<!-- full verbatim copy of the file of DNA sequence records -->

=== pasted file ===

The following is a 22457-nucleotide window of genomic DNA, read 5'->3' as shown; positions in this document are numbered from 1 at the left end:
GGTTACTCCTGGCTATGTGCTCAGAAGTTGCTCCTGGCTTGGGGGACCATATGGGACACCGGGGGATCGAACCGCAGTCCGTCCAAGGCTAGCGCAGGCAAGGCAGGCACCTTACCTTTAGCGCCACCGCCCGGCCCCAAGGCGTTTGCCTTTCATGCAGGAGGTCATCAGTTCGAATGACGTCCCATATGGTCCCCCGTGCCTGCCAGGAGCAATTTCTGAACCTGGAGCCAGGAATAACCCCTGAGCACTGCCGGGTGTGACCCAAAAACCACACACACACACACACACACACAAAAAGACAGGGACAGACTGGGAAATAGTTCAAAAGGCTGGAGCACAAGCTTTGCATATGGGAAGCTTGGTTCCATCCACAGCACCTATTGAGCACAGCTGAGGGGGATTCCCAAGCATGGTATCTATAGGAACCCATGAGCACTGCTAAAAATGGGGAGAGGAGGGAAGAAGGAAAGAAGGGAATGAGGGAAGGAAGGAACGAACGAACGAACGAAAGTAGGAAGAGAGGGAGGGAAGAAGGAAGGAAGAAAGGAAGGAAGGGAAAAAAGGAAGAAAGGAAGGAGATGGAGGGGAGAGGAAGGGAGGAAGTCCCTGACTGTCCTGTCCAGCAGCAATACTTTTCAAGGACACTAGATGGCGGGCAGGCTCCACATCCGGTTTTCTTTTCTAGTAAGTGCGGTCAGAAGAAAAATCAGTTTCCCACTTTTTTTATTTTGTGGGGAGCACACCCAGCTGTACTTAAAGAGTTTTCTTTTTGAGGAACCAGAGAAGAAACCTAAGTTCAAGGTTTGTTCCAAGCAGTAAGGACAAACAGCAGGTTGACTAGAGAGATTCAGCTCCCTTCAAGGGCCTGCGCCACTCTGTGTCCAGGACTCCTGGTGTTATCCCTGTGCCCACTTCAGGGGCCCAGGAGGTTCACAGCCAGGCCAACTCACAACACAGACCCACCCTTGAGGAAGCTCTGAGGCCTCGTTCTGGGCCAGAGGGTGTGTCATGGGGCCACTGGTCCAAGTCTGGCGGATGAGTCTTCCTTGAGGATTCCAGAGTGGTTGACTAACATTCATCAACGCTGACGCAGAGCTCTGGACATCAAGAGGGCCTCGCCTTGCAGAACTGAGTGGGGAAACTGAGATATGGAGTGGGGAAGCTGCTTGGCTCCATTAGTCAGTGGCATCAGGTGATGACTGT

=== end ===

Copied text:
The following is a 22457-nucleotide window of genomic DNA, read 5'->3' as shown; positions in this document are numbered from 1 at the left end:
GGTTACTCCTGGCTATGTGCTCAGAAGTTGCTCCTGGCTTGGGGGACCATATGGGACACCGGGGGATCGAACCGCAGTCCGTCCAAGGCTAGCGCAGGCAAGGCAGGCACCTTACCTTTAGCGCCACCGCCCGGCCCCAAGGCGTTTGCCTTTCATGCAGGAGGTCATCAGTTCGAATGACGTCCCATATGGTCCCCCGTGCCTGCCAGGAGCAATTTCTGAACCTGGAGCCAGGAATAACCCCTGAGCACTGCCGGGTGTGACCCAAAAACCACACACACACACACACACACACAAAAAGACAGGGACAGACTGGGAAATAGTTCAAAAGGCTGGAGCACAAGCTTTGCATATGGGAAGCTTGGTTCCATCCACAGCACCTATTGAGCACAGCTGAGGGGGATTCCCAAGCATGGTATCTATAGGAACCCATGAGCACTGCTAAAAATGGGGAGAGGAGGGAAGAAGGAAAGAAGGGAATGAGGGAAGGAAGGAACGAACGAACGAACGAAAGTAGGAAGAGAGGGAGGGAAGAAGGAAGGAAGAAAGGAAGGAAGGGAAAAAAGGAAGAAAGGAAGGAGATGGAGGGGAGAGGAAGGGAGGAAGTCCCTGACTGTCCTGTCCAGCAGCAATACTTTTCAAGGACACTAGATGGCGGGCAGGCTCCACATCCGGTTTTCTTTTCTAGTAAGTGCGGTCAGAAGAAAAATCAGTTTCCCACTTTTTTTATTTTGTGGGGAGCACACCCAGCTGTACTTAAAGAGTTTTCTTTTTGAGGAACCAGAGAAGAAACCTAAGTTCAAGGTTTGTTCCAAGCAGTAAGGACAAACAGCAGGTTGACTAGAGAGATTCAGCTCCCTTCAAGGGCCTGCGCCACTCTGTGTCCAGGACTCCTGGTGTTATCCCTGTGCCCACTTCAGGGGCCCAGGAGGTTCACAGCCAGGCCAACTCACAACACAGACCCACCCTTGAGGAAGCTCTGAGGCCTCGTTCTGGGCCAGAGGGTGTGTCATGGGGCCACTGGTCCAAGTCTGGCGGATGAGTCTTCCTTGAGGATTCCAGAGTGGTTGACTAACATTCATCAACGCTGACGCAGAGCTCTGGACATCAAGAGGGCCTCGCCTTGCAGAACTGAGTGGGGAAACTGAGATATGGAGTGGGGAAGCTGCTTGGCTCCATTAGTCAGTGGCATCAGGTGATGACTGT